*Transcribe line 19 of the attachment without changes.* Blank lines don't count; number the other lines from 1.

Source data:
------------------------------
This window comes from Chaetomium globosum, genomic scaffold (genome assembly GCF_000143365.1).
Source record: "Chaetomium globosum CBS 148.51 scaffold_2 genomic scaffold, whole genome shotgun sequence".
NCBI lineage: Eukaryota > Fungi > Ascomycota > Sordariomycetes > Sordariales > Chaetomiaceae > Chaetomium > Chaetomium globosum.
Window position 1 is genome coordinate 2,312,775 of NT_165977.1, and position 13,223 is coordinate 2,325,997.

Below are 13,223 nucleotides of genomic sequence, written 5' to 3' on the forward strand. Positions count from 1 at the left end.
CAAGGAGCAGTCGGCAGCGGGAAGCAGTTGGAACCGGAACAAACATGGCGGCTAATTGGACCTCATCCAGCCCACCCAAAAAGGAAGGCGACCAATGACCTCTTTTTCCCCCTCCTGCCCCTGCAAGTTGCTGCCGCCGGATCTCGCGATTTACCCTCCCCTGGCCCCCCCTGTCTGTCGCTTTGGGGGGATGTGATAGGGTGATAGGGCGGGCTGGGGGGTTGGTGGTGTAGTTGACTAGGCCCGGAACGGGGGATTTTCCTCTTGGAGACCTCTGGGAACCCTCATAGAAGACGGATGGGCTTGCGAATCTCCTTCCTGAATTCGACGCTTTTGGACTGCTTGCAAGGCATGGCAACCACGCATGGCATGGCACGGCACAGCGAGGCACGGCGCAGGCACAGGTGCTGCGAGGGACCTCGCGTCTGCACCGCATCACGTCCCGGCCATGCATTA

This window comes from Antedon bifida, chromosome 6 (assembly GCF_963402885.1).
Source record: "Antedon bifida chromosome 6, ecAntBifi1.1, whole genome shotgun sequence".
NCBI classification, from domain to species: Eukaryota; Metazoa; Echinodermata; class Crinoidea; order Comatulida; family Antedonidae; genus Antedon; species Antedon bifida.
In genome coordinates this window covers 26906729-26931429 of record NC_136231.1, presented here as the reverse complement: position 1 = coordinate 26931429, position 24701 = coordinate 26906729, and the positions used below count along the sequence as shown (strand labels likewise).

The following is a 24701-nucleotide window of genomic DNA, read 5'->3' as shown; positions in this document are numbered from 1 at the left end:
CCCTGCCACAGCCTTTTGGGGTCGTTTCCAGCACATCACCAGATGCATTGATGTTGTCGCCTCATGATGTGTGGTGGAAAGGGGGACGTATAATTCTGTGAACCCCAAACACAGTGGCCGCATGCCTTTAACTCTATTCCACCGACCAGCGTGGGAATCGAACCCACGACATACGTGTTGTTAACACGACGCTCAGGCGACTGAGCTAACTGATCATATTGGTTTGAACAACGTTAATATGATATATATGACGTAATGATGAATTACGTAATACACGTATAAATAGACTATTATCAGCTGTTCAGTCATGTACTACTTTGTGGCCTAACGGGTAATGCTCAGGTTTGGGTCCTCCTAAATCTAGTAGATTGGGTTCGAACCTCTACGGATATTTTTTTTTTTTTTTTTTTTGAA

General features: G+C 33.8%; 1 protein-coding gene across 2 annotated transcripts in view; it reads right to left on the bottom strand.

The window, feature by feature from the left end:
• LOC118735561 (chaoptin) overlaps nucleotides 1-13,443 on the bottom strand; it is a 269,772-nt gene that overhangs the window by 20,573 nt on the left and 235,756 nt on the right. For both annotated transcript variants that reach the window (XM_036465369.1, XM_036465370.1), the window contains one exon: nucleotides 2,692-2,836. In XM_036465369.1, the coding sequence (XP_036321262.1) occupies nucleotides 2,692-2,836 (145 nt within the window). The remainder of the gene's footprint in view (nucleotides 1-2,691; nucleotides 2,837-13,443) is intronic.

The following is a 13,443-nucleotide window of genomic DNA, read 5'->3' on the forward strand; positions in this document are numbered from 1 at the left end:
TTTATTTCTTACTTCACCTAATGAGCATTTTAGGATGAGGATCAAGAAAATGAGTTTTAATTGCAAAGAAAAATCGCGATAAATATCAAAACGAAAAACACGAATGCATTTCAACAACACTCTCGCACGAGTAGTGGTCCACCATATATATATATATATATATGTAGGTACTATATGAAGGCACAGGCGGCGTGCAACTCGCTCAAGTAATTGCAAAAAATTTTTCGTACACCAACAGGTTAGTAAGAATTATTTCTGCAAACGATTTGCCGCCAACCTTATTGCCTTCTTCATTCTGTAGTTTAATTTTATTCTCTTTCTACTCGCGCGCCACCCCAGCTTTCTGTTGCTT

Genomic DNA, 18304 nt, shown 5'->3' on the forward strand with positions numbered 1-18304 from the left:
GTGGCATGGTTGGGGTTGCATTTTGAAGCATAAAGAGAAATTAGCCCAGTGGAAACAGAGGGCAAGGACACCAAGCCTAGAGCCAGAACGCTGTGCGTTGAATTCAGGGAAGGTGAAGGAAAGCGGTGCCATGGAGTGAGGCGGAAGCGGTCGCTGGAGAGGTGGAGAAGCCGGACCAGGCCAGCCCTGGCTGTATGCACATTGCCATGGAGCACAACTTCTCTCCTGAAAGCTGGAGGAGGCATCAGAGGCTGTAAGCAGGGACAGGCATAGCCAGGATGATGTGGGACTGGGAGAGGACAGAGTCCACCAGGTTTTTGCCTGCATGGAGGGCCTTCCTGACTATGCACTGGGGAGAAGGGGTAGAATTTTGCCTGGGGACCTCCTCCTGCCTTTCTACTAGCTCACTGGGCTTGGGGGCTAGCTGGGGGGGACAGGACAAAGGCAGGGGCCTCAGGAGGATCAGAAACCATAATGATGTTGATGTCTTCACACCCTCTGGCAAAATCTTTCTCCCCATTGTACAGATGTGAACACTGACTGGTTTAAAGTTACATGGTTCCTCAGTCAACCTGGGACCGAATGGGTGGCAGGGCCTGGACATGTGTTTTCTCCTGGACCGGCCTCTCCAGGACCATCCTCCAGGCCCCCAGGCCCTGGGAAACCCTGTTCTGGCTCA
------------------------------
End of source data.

GTGGCATGGTTGGGGTTGCATTTTGAAGCATAAAGAGAAATTAGCCCAGTGGAAACAGAGGGCAAGGACACCAAGCCTAGAGCCAGAACGCTGTGCGTTGAATTCAGGGAAGGTGAAGGAAAGCGGTGCCATGGAGTGAGGCGGAAGCGGTCGCTGGAGAGGTGGAGAAGCCGGACCAGGCCAGCCCTGGCTGTATGCACATTGCCATGGAGCACAACTTCTCTCCTGAAAGCTGGAGGAGGCATCAGAGGCTGTAAGCAGGGACAGGCATAGCCAGGATGATGTGGGACTGGGAGAGGACAGAGTCCACCAGGTTTTTGCCTGCATGGAGGGCCTTCCTGACTATGCACTGGGGAGAAGGGGTAGAATTTTGCCTGGGGACCTCCTCCTGCCTTTCTACTAGCTCACTGGGCTTGGGGGCTAGCTGGGGGGGACAGGACAAAGGCAGGGGCCTCAGGAGGATCAGAAACCATAATGATGTTGATGTCTTCACACCCTCTGGCAAAATCTTTCTCCCCATTGTACAGATGTGAACACTGACTGGTTTAAAGTTACATGGTTCCTCAGTCAACCTGGGACCGAATGGGTGGCAGGGCCTGGACATGTGTTTTCTCCTGGACCGGCCTCTCCAGGACCATCCTCCAGGCCCCCAGGCCCTGGGAAACCCTGTTCTGGCTCA